Lionfish in the Ration Book?

Danae Suarez

Lionfish by Nick Hobgood, wikimedia.commons.org

I know I don’t watch much television.  From time to time I’ve tried to interest myself in some specific program, but I always end up turning off the set.  Television — at least Cuban TV — I find decadent.  However a few days ago I paused in front of the TV while my family was looking at an interesting evening Round Table program on the lionfish.

I can’t remember who the panelists were, nor did I pay too much attention to their comments; I simply observed the documentary shown on the sudden presence of this fish along the coasts of Cuba.

This animal, according to the researchers, has become a threat to the Cuban ecosystem because it feeds on any type of animal that is lower than itself on the food chain, including fish that are eatable by humans.  They also commented about the first aid treatment that should be given to anyone attacked by a lionfish, and they drew attention to its strange beauty, among its other aspects.  But what alarmed me most about the documentary were its conclusions.

One of the scientists argued that this animal is perfectly eatable if its poison is extracted, while a fisherman admitted that he had tasted it and that it had a good flavor.  Another more daring interviewee didn’t discard the possibility that the biological control of this fish could be achieved by people themselves.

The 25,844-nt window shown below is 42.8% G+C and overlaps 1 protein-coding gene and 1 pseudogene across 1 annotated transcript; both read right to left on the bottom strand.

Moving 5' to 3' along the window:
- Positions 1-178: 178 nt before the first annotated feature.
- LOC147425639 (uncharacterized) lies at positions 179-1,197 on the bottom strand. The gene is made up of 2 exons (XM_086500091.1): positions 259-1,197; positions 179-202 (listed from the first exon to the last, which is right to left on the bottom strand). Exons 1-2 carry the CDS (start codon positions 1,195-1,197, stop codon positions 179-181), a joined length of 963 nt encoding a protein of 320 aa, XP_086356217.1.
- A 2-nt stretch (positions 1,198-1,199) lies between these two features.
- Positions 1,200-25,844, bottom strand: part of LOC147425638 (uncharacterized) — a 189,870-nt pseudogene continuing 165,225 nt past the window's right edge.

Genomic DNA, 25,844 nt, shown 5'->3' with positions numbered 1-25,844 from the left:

At home we all looked at each other in shock.  We all know that this year is looking difficult; we are familiar with the difficult food supply situation and we remembered the popular television cooking-show host Nitza Villapol; she used to show us how to “sweeten the bitter pill” of the Special Period crisis by coming up with all types of recipes under difficult circumstances of poverty and shortages.

All this made us tremble in light of the possibility that — in case the ration book isn’t eliminated — they might at any moment began issuing us lionfish in the place of regular fish.

Danae Suarez

Danae Suárez: I’ve always felt responsible for defending values that are eternal but unfortunately have been forgotten in a world that tends more towards the depersonalization of the human being. So what better place than my country to assume the task that each conscious citizen should assume: To work for a better society. I will never forget the famous phrase of Mother Teresa of Calcutta: “What we are doing is just a drop in the ocean. But if that drop was not in the ocean, I think the ocean would be less because of that missing drop.” I’m therefore committed to ensuring that my drop is not missing.



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